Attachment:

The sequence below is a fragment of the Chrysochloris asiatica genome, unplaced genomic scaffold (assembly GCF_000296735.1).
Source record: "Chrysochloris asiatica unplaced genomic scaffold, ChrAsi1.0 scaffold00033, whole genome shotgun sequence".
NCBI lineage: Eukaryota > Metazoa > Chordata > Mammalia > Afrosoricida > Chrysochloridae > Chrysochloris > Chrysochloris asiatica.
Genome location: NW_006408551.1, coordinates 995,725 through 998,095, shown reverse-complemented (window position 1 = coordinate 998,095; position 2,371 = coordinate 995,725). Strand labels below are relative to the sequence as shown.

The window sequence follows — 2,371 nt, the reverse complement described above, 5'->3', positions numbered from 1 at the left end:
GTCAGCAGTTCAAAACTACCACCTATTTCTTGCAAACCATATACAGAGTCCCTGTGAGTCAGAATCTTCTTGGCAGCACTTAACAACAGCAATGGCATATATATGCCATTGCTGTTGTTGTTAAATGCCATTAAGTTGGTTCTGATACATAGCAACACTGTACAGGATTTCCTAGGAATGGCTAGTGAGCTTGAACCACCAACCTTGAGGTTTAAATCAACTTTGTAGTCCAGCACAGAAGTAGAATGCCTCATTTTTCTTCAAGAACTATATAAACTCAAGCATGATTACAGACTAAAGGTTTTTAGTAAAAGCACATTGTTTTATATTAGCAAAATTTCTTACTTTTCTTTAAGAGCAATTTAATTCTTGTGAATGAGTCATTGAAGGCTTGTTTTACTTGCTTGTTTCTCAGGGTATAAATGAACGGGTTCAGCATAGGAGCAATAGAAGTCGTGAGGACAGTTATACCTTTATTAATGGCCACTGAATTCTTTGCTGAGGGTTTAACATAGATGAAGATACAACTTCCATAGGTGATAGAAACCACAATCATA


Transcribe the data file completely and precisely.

The sequence below is a fragment of the Chrysochloris asiatica genome, unplaced genomic scaffold (assembly GCF_000296735.1).
Source record: "Chrysochloris asiatica unplaced genomic scaffold, ChrAsi1.0 scaffold00033, whole genome shotgun sequence".
NCBI lineage: Eukaryota > Metazoa > Chordata > Mammalia > Afrosoricida > Chrysochloridae > Chrysochloris > Chrysochloris asiatica.
Genome location: NW_006408551.1, coordinates 995,725 through 998,095, shown reverse-complemented (window position 1 = coordinate 998,095; position 2,371 = coordinate 995,725). Strand labels below are relative to the sequence as shown.

The window sequence follows — 2,371 nt, the reverse complement described above, 5'->3', positions numbered from 1 at the left end:
GTCAGCAGTTCAAAACTACCACCTATTTCTTGCAAACCATATACAGAGTCCCTGTGAGTCAGAATCTTCTTGGCAGCACTTAACAACAGCAATGGCATATATATGCCATTGCTGTTGTTGTTAAATGCCATTAAGTTGGTTCTGATACATAGCAACACTGTACAGGATTTCCTAGGAATGGCTAGTGAGCTTGAACCACCAACCTTGAGGTTTAAATCAACTTTGTAGTCCAGCACAGAAGTAGAATGCCTCATTTTTCTTCAAGAACTATATAAACTCAAGCATGATTACAGACTAAAGGTTTTTAGTAAAAGCACATTGTTTTATATTAGCAAAATTTCTTACTTTTCTTTAAGAGCAATTTAATTCTTGTGAATGAGTCATTGAAGGCTTGTTTTACTTGCTTGTTTCTCAGGGTATAAATGAACGGGTTCAGCATAGGAGCAATAGAAGTCGTGAGGACAGTTATACCTTTATTAATGGCCACTGAATTCTTTGCTGAGGGTTTAACATAGATGAAGATACAACTTCCATAGGTGATAGAAACCACAATCATA